Christ comes among us as truly God and truly man. As God, he cannot and will not trample upon his creation. Our liberty comes from God, who simply is freedom, which is why God will never withdraw our freedom. As man, Christ comes among us to be both received and rejected. He comes to preach a kingdom of love and to die upon a cross. It must be both because if we cannot reject God, we cannot receive God. Only those who stand free of God, in the gift of God, can choose to love God.
Only those who stand free of God, in the gift of God, can choose to love God.
Christ first came among us as the great cipher. God creates a world that need not know him as creator. God enters a world that suffers terribly from not knowing and not loving its creator. When Christ first entered our world, it was not as judge or vindicator. He came as all lovers must: as one who could be rejected. Christ is crucified so that the love that created us can be revealed in the very love that redeems us.
But one must know how horrible a world without love truly is, one must want love and not to find it or find love only to lose it, to know that our world must be redeemed. In the use of our freedom, we can be as ignorant of our redemption as we can be of our creation. This is the will and the plan of God.
All this being said, it is very difficult for us to know who is rejecting and who is receiving God. It is possible to grow up in the church and to never have truly known the Christ within her. The blame may lie with ourselves or others or both.
Someone whose life seems to be one long series of mistakes might nevertheless love unselfishly, if only now and then.
Our church teaches us that simply being numbered among her members is no guarantee of salvation. She also enjoins us never to presume that we know ourselves to be among the elect. Our ignorance of self is every bit as large as our ignorance of others.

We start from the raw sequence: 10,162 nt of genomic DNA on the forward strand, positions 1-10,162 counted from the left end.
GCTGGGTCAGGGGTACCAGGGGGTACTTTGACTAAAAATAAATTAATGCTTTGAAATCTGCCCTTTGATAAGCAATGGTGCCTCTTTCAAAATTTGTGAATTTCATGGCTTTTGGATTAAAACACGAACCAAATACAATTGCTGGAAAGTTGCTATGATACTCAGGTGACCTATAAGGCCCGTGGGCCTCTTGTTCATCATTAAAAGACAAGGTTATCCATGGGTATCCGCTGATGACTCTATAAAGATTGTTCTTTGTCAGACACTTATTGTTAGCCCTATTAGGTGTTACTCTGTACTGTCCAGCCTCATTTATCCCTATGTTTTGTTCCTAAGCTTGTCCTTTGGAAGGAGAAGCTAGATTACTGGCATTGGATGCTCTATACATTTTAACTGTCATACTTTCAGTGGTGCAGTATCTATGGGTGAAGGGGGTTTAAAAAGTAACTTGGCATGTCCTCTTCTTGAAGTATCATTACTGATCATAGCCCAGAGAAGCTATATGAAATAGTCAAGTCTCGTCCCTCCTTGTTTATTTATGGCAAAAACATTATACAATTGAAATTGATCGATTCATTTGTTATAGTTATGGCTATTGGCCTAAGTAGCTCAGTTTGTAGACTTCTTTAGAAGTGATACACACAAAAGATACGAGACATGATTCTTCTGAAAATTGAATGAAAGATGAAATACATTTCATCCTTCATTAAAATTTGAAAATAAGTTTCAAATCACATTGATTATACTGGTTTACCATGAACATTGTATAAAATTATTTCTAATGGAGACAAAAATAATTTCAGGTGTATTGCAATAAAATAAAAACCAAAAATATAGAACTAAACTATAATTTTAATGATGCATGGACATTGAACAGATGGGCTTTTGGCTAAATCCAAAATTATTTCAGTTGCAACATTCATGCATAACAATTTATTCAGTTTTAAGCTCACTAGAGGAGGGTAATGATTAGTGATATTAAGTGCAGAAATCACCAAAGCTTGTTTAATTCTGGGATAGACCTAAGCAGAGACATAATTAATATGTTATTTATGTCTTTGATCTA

By the working of the Holy Spirit, the Son whom the Father sent into the world comes to us in so many ways. Someone who does not go to church can yet hold a newborn infant and know that this world is a gift, that there is a creator. Someone whose life seems to be one long series of mistakes and mishaps might nevertheless love unselfishly, if only now and then. Do the rest of us do more?
The church teaches that within the depths of conscience Christ can be heard. Some will do that in the church, especially when they cannot deny that here, in the City of God, they have met both creator and redeemer. Some will never have this clarity, but, at the very least, they can continue to yield to the myriad hints, to the graces, which God pours into our lives.
In his Confessions, St. Augustine records that his mother Monica once sought out the great St. Ambrose. In tears, she begged the good bishop to help her with her son Augustine, who openly mocked their Catholic faith. He is said to have answered her, “It is inconceivable that he should perish, a son of tears like yours.”
Love is the meaning of our world, though, admittedly, that so seldom appears to be true. Our world came forth from love, a love so full as to be almost imperceptible, until this same love emptied all of itself onto the wood of the cross.
Somehow Ambrose knew that love and meaning would come together and find Augustine, the one who was lost. They were too strong not to. Is that something that can be proven? Not at all, and that is the point.